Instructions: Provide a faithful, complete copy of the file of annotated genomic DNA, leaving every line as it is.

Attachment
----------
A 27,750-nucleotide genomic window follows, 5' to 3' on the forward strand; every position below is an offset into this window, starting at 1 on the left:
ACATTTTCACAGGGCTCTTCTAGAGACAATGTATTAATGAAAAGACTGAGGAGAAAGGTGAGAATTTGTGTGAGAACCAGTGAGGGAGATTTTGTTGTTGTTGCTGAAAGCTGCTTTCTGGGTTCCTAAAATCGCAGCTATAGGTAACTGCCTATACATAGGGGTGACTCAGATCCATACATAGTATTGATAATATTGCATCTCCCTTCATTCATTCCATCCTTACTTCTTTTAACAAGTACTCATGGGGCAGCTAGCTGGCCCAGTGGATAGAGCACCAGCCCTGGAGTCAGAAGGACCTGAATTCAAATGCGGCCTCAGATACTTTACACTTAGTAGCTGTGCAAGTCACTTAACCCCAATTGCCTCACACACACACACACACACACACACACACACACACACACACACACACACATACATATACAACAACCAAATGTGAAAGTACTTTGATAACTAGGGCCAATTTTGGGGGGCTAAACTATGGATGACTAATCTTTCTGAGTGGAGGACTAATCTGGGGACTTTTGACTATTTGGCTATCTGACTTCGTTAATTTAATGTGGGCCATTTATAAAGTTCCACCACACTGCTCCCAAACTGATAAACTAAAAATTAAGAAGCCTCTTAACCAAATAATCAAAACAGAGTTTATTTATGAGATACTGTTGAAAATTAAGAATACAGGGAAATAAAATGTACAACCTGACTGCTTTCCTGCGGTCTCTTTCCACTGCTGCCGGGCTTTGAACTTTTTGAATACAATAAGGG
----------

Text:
A 27,750-nucleotide genomic window follows, 5' to 3' on the forward strand; every position below is an offset into this window, starting at 1 on the left:
ACATTTTCACAGGGCTCTTCTAGAGACAATGTATTAATGAAAAGACTGAGGAGAAAGGTGAGAATTTGTGTGAGAACCAGTGAGGGAGATTTTGTTGTTGTTGCTGAAAGCTGCTTTCTGGGTTCCTAAAATCGCAGCTATAGGTAACTGCCTATACATAGGGGTGACTCAGATCCATACATAGTATTGATAATATTGCATCTCCCTTCATTCATTCCATCCTTACTTCTTTTAACAAGTACTCATGGGGCAGCTAGCTGGCCCAGTGGATAGAGCACCAGCCCTGGAGTCAGAAGGACCTGAATTCAAATGCGGCCTCAGATACTTTACACTTAGTAGCTGTGCAAGTCACTTAACCCCAATTGCCTCACACACACACACACACACACACACACACACACACACACACACACACACATACATATACAACAACCAAATGTGAAAGTACTTTGATAACTAGGGCCAATTTTGGGGGGCTAAACTATGGATGACTAATCTTTCTGAGTGGAGGACTAATCTGGGGACTTTTGACTATTTGGCTATCTGACTTCGTTAATTTAATGTGGGCCATTTATAAAGTTCCACCACACTGCTCCCAAACTGATAAACTAAAAATTAAGAAGCCTCTTAACCAAATAATCAAAACAGAGTTTATTTATGAGATACTGTTGAAAATTAAGAATACAGGGAAATAAAATGTACAACCTGACTGCTTTCCTGCGGTCTCTTTCCACTGCTGCCGGGCTTTGAACTTTTTGAATACAATAAGGG